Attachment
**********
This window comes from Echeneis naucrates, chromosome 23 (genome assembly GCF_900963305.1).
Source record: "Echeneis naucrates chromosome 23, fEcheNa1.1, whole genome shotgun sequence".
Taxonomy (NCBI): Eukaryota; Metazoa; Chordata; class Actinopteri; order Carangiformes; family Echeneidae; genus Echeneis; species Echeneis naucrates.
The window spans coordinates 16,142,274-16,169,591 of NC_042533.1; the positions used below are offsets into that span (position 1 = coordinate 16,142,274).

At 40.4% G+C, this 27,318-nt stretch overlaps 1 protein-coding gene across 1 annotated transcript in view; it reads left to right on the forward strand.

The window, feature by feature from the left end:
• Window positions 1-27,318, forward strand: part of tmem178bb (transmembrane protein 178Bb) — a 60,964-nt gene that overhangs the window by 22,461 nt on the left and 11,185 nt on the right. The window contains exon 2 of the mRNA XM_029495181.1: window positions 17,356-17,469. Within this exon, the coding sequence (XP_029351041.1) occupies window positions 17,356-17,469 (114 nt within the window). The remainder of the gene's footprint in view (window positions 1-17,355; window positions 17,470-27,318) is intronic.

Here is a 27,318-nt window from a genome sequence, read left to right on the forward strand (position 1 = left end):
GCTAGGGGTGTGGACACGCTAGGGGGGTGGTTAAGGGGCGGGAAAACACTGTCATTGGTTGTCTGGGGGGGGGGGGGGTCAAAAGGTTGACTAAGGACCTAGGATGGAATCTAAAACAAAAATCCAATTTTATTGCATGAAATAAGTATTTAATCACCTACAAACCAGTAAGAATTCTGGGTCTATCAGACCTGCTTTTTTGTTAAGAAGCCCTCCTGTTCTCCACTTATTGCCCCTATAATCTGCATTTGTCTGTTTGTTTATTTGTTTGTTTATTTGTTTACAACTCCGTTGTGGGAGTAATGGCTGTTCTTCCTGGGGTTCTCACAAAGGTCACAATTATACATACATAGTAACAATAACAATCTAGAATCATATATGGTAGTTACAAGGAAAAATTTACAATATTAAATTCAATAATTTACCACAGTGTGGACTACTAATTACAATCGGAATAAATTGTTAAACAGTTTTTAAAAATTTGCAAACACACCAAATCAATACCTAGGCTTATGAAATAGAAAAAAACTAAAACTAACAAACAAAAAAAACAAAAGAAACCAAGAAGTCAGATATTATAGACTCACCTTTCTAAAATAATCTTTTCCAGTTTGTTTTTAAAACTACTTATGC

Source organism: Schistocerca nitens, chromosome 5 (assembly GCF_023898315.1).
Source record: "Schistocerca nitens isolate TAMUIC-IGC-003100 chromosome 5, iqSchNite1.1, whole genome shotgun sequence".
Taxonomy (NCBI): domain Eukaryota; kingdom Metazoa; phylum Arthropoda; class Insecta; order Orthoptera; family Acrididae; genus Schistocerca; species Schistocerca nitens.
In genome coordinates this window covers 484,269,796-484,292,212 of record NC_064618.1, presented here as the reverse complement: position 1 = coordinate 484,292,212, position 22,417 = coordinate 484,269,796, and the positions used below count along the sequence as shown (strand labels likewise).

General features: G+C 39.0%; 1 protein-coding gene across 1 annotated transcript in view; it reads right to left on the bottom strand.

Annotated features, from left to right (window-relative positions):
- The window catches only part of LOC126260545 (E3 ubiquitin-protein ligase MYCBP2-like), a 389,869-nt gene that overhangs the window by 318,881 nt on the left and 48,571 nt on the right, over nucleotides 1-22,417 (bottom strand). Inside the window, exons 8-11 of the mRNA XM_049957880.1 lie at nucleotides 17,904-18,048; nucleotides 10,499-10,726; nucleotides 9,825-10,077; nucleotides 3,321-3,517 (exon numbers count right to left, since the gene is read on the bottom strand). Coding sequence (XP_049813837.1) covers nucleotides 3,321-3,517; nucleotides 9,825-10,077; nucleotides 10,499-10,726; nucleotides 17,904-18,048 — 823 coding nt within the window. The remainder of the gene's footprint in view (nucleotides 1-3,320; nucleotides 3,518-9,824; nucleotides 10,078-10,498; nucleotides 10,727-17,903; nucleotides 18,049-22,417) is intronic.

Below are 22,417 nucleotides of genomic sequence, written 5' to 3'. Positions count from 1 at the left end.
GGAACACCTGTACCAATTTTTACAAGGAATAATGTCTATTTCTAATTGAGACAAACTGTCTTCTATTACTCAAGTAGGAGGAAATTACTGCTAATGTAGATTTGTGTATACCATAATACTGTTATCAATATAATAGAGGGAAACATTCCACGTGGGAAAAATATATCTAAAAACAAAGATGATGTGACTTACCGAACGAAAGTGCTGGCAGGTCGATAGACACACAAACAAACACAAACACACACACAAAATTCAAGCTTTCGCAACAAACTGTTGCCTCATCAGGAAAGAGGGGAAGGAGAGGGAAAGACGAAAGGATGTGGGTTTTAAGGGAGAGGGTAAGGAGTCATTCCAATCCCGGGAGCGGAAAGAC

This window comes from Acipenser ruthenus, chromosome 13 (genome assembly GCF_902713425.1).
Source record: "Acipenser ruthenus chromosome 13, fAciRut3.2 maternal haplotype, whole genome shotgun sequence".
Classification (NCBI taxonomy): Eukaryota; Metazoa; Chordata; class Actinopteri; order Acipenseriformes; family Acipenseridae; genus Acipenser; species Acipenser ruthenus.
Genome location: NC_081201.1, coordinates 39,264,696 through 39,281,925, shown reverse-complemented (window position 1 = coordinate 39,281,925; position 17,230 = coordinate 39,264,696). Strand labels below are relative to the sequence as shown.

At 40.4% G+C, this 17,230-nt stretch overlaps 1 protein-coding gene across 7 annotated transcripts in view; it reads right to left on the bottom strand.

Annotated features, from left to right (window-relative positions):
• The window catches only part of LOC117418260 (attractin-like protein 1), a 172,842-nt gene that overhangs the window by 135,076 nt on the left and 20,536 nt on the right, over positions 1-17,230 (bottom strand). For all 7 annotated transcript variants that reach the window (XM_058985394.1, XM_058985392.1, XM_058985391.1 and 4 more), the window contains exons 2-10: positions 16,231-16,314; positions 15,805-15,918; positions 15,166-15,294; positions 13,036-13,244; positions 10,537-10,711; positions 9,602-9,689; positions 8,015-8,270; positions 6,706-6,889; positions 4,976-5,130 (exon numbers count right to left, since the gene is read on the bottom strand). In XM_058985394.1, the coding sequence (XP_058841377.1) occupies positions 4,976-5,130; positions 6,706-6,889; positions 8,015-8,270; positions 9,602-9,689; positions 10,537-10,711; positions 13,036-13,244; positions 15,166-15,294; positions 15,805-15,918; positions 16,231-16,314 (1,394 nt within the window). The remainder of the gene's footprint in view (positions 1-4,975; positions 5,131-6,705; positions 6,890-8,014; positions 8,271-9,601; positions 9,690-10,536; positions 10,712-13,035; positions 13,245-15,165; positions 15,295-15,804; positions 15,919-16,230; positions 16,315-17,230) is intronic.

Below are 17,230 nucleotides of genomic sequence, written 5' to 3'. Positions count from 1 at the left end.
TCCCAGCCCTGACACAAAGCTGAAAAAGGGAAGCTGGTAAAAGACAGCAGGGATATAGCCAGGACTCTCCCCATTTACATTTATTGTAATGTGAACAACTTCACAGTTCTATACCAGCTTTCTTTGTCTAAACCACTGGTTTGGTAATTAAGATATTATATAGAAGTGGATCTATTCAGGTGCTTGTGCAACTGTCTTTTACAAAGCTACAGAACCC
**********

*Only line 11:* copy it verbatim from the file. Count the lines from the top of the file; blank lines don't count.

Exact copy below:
Source record: "Schistocerca nitens isolate TAMUIC-IGC-003100 chromosome 5, iqSchNite1.1, whole genome shotgun sequence".